LGBTQ+ History Month: Dr. Evelyn Hooker

Evelyn_Hooker

 

Dr. Evelyn Hooker (September 2, 1907 – November 18, 1996) was an American psychologist most notable for her 1957 paper “The Adjustment of the Male Overt Homosexual” in which she administered several psychological tests to groups of self-identified male homosexuals and heterosexuals and asked experts to identify the homosexuals and rate their mental health. The experiment, which other researchers subsequently repeated, argues that homosexuality is not a mental disorder, as there was no detectable difference between homosexual and heterosexual men in terms of mental adjustment.

Her work argued that a false correlation between homosexuality and mental illness had formed the basis of classifying homosexuality as a mental disorder by studying only a sample group that contained homosexual men with a history of treatment for mental illness. This was of critical to the argument that homosexuality is not developmentally inferior to heterosexuality. Her demonstration that it is not an illness led the way to the eventual removal of homosexuality from the American Psychiatric Association’s Diagnostic and Statistical Manual of Mental Disorders.

In the 1940s Dr. Hooker became friends with a student who confided in her that he was gay. They became friends, and she was eventually introduced to his circle of homosexual friends, including a writer and poet who challenged Evelyn to scientifically study and conduct research on homosexuals. Evelyn was intrigued by the idea, persuaded by her experience with social rejection as a child, the racial and political persecution she witnessed in her travels, and the discrimination she faced in her professional life, for being a woman.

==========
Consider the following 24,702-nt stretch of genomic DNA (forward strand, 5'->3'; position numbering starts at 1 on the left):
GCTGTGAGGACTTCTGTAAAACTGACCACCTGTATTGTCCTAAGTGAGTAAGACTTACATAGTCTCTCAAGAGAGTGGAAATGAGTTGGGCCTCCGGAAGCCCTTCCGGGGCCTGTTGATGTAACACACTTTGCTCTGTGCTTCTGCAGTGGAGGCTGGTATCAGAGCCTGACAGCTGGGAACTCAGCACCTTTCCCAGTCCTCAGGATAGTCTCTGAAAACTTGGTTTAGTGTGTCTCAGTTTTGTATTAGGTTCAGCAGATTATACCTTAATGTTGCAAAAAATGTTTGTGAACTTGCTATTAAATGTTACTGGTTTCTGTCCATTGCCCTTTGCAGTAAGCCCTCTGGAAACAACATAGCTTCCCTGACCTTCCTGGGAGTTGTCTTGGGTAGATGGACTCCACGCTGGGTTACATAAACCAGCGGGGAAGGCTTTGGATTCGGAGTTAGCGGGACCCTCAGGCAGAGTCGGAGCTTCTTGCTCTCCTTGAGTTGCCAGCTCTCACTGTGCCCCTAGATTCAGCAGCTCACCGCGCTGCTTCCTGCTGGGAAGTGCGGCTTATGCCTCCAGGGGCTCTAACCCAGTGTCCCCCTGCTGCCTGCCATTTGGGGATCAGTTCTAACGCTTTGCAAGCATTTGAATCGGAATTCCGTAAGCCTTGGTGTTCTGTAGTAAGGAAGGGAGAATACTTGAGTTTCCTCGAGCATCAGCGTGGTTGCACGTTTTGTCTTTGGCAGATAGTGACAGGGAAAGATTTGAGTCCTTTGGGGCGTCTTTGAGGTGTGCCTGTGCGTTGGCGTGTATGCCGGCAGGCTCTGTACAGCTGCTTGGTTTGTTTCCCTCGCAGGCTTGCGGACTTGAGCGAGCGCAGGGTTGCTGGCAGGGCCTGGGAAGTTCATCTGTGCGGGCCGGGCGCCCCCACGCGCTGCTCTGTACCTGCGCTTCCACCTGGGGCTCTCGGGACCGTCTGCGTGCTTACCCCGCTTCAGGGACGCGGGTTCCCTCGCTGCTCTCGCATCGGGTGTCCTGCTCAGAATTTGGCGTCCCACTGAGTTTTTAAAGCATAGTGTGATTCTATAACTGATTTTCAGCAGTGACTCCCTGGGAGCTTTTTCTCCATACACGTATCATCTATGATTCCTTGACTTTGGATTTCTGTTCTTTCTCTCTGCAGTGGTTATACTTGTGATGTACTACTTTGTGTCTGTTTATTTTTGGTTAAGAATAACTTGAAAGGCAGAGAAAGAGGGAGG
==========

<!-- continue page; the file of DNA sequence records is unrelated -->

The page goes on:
Hooker gathered a sample of 30 heterosexual men and 30 homosexual men and paired them based on equivalent IQ, age, and education. Hooker ensured that none of the participants from either group had previously been seen for psychological help; had been in disciplinary barracks in the Armed Services; served time in prison; showed evidence of considerable disturbance; nor were ever in therapy. She had to use her home to conduct the interview to protect the participants’ anonymity.

Hooker used three psychological tests for her study: the TAT, the Make-a-Picture-Story test (MAPS test), and the Rorschach inkblot test. The Rorschach was used due to the belief of clinicians, at the time, that it was the best method for diagnosing homosexuality. Deciding to leave the interpretation of her results to others, to avoid any possible bias, Hooker presented a team of three expert evaluators with 60 unmarked psychological profiles:

  • Bruno Klopfer, an expert on Rorschach tests, attempted to identify the sexual orientation of the participants through their results of their tests. His ability to differentiate between the two groups was no better than chance.
  • Edwin Shneidman, creator of the MAPS test, also analyzed the 60 profiles. It took him six months and he, too, found that both groups were highly similar in psychological make-up.